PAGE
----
Credit bureaus to adopt data protection standard

By Reuters

Story last modified Thu Sep 22 21:58:00 PDT 2005 

The top three U.S. credit reporting companies said on Thursday they
would adopt a single, shared encryption standard to better protect the
huge amounts of sensitive electronic data they receive every day from
banks, retailers and credit-card companies. 
Equifax, Experian and TransUnion, which maintain huge databases on
hundreds of millions of Americans, said the joint effort would involve
the development and adoption of a data-cloaking code built on an
encrypted algorithm and 128-bit, secret-key technologies.

In a statement, the companies insisted they have "long employed
information security tools and programs" to ensure the information they
compile from third parties isn't intercepted by thieves.

But they said that by creating and adhering to a single, beefed-up
industry standard, they would "further assure the protection of
sensitive consumer data when transmitted between data furnishers and
credit reporting companies."

"We're trying to make it easier for them so they don't have to juggle
three different standards when they're dealing with us," said Colleen
Tunney, a spokeswoman for Chicago-based TransUnion.

The coordinated effort by the three traditional rivals is the latest
proof of the serious threat posed by identity thieves and
Internet-enabled crooks--and the unprecedented lengths business is going
to in order to fight back.

According to a report released earlier this week by Symantec, the
world's biggest maker of security software, programs designed to steal
confidential information accounted for three-quarters of viruses during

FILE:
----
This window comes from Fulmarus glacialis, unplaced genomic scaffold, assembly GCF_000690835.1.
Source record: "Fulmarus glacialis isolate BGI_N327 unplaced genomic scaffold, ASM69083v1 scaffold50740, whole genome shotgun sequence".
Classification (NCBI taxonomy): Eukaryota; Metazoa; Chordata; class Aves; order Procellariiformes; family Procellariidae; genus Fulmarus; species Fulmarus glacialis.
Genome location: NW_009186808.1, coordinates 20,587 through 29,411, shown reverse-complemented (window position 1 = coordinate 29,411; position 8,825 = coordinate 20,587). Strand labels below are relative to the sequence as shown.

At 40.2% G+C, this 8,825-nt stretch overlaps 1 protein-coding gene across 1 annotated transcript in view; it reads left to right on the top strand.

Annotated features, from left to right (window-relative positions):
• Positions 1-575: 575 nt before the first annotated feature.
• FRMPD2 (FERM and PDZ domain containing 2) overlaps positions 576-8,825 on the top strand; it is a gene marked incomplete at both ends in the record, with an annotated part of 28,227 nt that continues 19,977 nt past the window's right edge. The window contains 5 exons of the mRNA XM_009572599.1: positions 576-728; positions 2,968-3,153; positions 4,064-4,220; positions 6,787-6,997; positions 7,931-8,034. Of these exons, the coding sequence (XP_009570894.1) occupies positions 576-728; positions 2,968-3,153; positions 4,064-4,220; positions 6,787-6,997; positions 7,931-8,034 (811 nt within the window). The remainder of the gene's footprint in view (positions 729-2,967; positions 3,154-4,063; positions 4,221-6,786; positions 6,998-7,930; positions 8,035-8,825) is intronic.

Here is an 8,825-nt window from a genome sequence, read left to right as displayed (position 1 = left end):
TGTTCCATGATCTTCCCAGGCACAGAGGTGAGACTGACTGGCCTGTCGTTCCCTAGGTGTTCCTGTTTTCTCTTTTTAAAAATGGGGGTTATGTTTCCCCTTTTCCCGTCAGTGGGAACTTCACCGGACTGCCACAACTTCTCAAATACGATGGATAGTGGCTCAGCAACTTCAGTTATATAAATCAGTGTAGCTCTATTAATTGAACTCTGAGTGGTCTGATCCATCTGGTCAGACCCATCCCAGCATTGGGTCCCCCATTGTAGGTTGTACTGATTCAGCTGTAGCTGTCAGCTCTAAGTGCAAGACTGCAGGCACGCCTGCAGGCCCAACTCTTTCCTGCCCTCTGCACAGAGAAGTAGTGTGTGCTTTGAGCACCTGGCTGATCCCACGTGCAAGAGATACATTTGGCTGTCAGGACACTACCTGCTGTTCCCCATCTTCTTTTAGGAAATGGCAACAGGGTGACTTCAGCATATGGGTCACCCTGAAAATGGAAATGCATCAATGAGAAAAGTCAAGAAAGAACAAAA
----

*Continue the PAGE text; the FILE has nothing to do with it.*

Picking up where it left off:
the first half of 2005, up from 54 percent in the last six months of

The credit reporting agencies aren't alone in seeking strength in
numbers. Speaking at a credit-card conference earlier this week in
Memphis, Tenn., the top security experts at Visa and MasterCard, the
world's two biggest card associations and long-time rivals, said that
they, too, were cooperating to crack down on fraud.

Visa and MasterCard said the unity was required given the growing
sophistication of the thieves, who, they said, were increasingly acting
in concert and hiring former Soviet KGB cryptographers to help crack
security codes.

Previous Next Among the challenges the financial services industry faces
is the emergence of highly sophisticated "sleeper crimeware" programs
that infect a computer and then wait--quietly--for the user to log into
a highly secure site such as an online banking or brokerage account.

Once the infected user has run the gauntlet of passwords and
authentication hurdles and is inside, the sleeper program wakes up and
swings into action, launching what is known as a man-in-the-middle

In the case of an online bank account, for instance, it might send
instructions to the secure server--which the server believes to be
legitimate and the infected user cannot see--to liquidate the account
and transfer the balance overseas using automatic clearing-house

"We're making it tougher and tougher for the bad guys," John
Shaughnessy, senior vice president for fraud prevention at Visa USA,
told the Memphis conference on Monday.

"But the Russians are good."

Story Copyright (c) 2005 Reuters Limited. All rights reserved.

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